Tales from the Great Adventure

a journal of living-like-we-mean-it, by Derek Maul

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Sing a new song to the Lord!
Let the whole earth sing to the Lord!
Sing to the Lord; praise his name.
Each day proclaim the good news that he saves. Psalm 96

Advent Day 9 – Music!

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9. Those who sing, pray twice

I am very thankful for the gift of song. Over the past week we have talked some about sharing the story of Christmas; well, one of the best ways to carry a great story is on the wings of a song.

Music touches my soul in some very deep places, and Christmas music somehow manages to bring together all the elements that both warm my heart and turn me to mush.

Simply put, I’m a sucker for a good song. All it takes is the right combination of music and meaning, and my defenses melt away.

I believe that, when people tap into creativity, they are connecting with the Spirit of God. That’s why music has to be one of the images I’m sharing for these 25 days of, “Advent at the Improv.”

1018162REMEMBER CD’s? Over the years, Rebekah and I have assembled a wide range of Christmas music albums, traditional and – well – otherwise. We have everything from Sarah McLachlan’s “Wintersong,” to “A Smokey Mountain Christmas,” to “The London Festival Orchestra,” to “Elvis,” “Kenny G,” and even “A Twisted Christmas” by the heavy metal band, Twisted Sister.

However, if I want to immediately capture the essence of Advent at Maul-Hall, there are a half-dozen songs I really must figure out how to assemble into a “mix” one day (But then I’d have to learn how to get my iPhone to cooperate!).

  • First – and I crank this to a fairly high volume to officially kick off the post-Thanksgiving weekend decorating blitz – has to be Mercy Me’s version of “It Came Upon a Midnight Clear;”
  • next up would be their “Silent Night” track – still traditional but with a bluesy edge that works in every way;
  • then I’d have to include “The Coventry Carol from Dan Crary’s “Holiday Guitar” album;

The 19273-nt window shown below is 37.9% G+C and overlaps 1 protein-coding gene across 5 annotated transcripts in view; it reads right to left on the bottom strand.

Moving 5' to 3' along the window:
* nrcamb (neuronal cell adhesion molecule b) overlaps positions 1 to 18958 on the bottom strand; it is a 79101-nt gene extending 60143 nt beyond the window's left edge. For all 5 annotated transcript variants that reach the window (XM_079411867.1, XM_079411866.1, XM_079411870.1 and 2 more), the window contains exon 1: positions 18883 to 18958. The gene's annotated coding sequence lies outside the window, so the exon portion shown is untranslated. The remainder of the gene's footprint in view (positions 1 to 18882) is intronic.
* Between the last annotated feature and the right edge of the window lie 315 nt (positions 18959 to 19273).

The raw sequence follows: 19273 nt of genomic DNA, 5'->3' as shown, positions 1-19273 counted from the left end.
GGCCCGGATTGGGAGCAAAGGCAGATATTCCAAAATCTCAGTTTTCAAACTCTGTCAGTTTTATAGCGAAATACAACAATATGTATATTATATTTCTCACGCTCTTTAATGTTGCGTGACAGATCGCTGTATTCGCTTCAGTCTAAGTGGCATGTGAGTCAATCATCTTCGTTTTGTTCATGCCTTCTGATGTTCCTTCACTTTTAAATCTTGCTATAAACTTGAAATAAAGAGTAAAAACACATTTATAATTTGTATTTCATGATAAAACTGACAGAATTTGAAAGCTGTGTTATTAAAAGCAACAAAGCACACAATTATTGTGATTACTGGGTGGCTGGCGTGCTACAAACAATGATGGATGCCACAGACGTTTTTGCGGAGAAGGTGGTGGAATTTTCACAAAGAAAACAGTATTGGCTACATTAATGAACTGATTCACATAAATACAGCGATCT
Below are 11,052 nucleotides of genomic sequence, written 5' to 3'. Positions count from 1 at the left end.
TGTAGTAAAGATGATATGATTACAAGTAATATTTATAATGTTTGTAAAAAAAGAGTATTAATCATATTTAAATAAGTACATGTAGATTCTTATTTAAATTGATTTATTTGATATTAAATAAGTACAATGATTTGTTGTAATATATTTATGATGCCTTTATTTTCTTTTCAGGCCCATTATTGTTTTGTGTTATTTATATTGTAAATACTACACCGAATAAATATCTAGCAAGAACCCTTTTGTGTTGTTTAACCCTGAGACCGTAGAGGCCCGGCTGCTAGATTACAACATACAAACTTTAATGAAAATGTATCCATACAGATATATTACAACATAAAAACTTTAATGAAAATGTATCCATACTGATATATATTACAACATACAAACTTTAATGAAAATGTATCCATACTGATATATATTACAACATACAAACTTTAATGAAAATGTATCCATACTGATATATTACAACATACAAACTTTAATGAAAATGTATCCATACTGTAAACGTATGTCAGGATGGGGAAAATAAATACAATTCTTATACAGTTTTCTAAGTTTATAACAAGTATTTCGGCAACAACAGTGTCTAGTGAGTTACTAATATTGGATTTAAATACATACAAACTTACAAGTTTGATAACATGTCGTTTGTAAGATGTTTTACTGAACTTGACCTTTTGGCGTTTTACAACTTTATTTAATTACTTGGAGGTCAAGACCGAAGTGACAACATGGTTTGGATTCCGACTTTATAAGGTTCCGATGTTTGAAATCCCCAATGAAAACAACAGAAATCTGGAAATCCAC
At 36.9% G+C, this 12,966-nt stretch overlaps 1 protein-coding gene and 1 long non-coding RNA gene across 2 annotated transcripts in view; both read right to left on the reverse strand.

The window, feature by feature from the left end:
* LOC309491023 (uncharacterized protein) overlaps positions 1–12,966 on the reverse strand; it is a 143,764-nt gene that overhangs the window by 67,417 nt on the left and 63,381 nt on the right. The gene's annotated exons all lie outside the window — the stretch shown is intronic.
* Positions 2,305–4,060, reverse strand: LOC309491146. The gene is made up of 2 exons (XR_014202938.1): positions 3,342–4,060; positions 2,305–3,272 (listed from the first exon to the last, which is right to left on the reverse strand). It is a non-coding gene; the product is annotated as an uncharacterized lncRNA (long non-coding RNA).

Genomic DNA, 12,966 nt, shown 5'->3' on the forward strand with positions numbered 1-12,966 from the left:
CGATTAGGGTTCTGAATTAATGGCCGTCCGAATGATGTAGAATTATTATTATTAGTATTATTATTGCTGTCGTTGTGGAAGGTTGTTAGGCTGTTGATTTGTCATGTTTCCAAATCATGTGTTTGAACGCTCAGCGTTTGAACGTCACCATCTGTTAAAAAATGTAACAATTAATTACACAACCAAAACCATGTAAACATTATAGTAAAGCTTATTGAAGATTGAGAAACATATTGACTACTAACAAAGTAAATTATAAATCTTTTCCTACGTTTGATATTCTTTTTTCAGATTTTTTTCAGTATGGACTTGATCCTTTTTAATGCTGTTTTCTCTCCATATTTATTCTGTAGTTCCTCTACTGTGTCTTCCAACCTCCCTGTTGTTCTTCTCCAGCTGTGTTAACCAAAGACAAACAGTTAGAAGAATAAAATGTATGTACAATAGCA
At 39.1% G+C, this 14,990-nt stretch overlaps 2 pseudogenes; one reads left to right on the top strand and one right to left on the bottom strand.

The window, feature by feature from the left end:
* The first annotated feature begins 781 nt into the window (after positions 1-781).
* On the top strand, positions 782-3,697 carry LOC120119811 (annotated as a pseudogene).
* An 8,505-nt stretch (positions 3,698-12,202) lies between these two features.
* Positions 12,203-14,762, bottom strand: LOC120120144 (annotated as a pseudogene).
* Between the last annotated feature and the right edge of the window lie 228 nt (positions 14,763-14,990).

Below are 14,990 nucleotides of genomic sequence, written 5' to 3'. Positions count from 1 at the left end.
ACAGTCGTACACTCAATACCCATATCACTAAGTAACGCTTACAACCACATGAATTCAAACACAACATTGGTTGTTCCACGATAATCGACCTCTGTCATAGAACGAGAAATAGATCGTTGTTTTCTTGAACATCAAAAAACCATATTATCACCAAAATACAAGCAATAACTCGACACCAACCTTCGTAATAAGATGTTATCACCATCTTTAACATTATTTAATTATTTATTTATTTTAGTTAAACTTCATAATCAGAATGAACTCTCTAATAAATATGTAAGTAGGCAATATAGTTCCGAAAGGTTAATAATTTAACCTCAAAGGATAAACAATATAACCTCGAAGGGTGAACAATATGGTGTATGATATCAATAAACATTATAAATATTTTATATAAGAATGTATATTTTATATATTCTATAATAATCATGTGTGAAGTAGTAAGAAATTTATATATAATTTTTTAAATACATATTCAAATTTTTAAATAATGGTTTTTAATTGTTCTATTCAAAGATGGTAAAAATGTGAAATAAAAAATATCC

• follow that up with “O Tannenbaum”, the opening track on A Charlie Brown Christmas,” James Taylor‘s haunting “In the Bleak Midwinter,” and “The Blind Boys of Alabama singing “Away in a Manger.”

Best of all is singing enthusiastically with the congregation at church. Both with the praise team,  translating classic carols into light rock, and the more traditional arrangements at 11:15.

IMG_6404Then yesterday, while the elders served communion during the early service, I played my guitar arrangement of “In the Bleak Midwinter;” definitely inspired by James Taylor, but at the same time very much my own. Then Jesus took over, and I played the carol out with damp eyes and a growing lump in my throat.

There’s an old one-liner – unattributed –  that I’ve always appreciated. “He who sings, prays twice.”

Those who sing, pray twice. Music not only leads me into the presence of God, it also gives me something wonderful to say.

4 thoughts on ““He who sings, prays twice:” Advent Day 9

  1. Andre Esguerra says:

    Hi Derek, I thoroughly enjoyed your guitar playing during the 9 AM service yesterday. Great music for silent meditation during communion. Thank you! (I am glad to see Twisted Sister’s Christmas ensemble in your music list. I do not feel so alone now. I set up a Pandora station for it last year, and rocked many Christmas jams during advent.) Peace and Grace! Andre

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  2. Gichon says:

    The Norbertines are big on singing and chanting. I visited their Abbey and the whole Mass was sung, really impressive; it does take you to another place. They also use the phrase, “he who sings prays twice.” I think St. Augustine phrased it. I recently read that one of these Norbertines, Fr Andrew Cerfini composed a song and it’s now the official hymn for the Popes visit to Philly next year. Hymn composition still going on!

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  3. alpaton2014 says:

    Amen! Currently enjoying using http://benedictinesofmary.org/content/advent-ephesus for labyrinth walking in conjunction with Advent class. Al

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